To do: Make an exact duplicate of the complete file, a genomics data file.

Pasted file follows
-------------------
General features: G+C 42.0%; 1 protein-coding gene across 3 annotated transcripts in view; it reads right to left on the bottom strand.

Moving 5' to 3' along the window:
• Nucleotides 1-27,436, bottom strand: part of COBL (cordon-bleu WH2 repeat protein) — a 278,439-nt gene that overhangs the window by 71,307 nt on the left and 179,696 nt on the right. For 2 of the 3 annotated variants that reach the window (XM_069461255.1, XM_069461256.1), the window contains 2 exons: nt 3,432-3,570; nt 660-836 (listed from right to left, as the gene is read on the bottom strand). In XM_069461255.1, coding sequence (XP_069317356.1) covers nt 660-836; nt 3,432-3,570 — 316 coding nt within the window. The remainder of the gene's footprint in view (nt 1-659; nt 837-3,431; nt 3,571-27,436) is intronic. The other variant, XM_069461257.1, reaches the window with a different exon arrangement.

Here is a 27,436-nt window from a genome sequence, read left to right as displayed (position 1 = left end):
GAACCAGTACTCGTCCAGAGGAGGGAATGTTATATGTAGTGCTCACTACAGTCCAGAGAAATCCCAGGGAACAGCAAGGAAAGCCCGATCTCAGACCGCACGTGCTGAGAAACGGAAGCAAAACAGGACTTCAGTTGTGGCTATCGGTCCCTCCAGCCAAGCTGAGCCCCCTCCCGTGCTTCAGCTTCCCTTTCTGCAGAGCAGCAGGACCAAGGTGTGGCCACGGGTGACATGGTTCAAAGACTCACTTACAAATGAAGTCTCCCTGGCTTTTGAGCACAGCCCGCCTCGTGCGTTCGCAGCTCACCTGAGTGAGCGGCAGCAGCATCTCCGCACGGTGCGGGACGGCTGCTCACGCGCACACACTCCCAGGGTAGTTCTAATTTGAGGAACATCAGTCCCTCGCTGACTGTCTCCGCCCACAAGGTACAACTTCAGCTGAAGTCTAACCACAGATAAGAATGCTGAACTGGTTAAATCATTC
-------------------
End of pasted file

General features: G+C 42.0%; 1 protein-coding gene across 3 annotated transcripts in view; it reads right to left on the bottom strand.

Moving 5' to 3' along the window:
• Nucleotides 1-27,436, bottom strand: part of COBL (cordon-bleu WH2 repeat protein) — a 278,439-nt gene that overhangs the window by 71,307 nt on the left and 179,696 nt on the right. For 2 of the 3 annotated variants that reach the window (XM_069461255.1, XM_069461256.1), the window contains 2 exons: nt 3,432-3,570; nt 660-836 (listed from right to left, as the gene is read on the bottom strand). In XM_069461255.1, coding sequence (XP_069317356.1) covers nt 660-836; nt 3,432-3,570 — 316 coding nt within the window. The remainder of the gene's footprint in view (nt 1-659; nt 837-3,431; nt 3,571-27,436) is intronic. The other variant, XM_069461257.1, reaches the window with a different exon arrangement.

Here is a 27,436-nt window from a genome sequence, read left to right as displayed (position 1 = left end):
GAACCAGTACTCGTCCAGAGGAGGGAATGTTATATGTAGTGCTCACTACAGTCCAGAGAAATCCCAGGGAACAGCAAGGAAAGCCCGATCTCAGACCGCACGTGCTGAGAAACGGAAGCAAAACAGGACTTCAGTTGTGGCTATCGGTCCCTCCAGCCAAGCTGAGCCCCCTCCCGTGCTTCAGCTTCCCTTTCTGCAGAGCAGCAGGACCAAGGTGTGGCCACGGGTGACATGGTTCAAAGACTCACTTACAAATGAAGTCTCCCTGGCTTTTGAGCACAGCCCGCCTCGTGCGTTCGCAGCTCACCTGAGTGAGCGGCAGCAGCATCTCCGCACGGTGCGGGACGGCTGCTCACGCGCACACACTCCCAGGGTAGTTCTAATTTGAGGAACATCAGTCCCTCGCTGACTGTCTCCGCCCACAAGGTACAACTTCAGCTGAAGTCTAACCACAGATAAGAATGCTGAACTGGTTAAATCATTC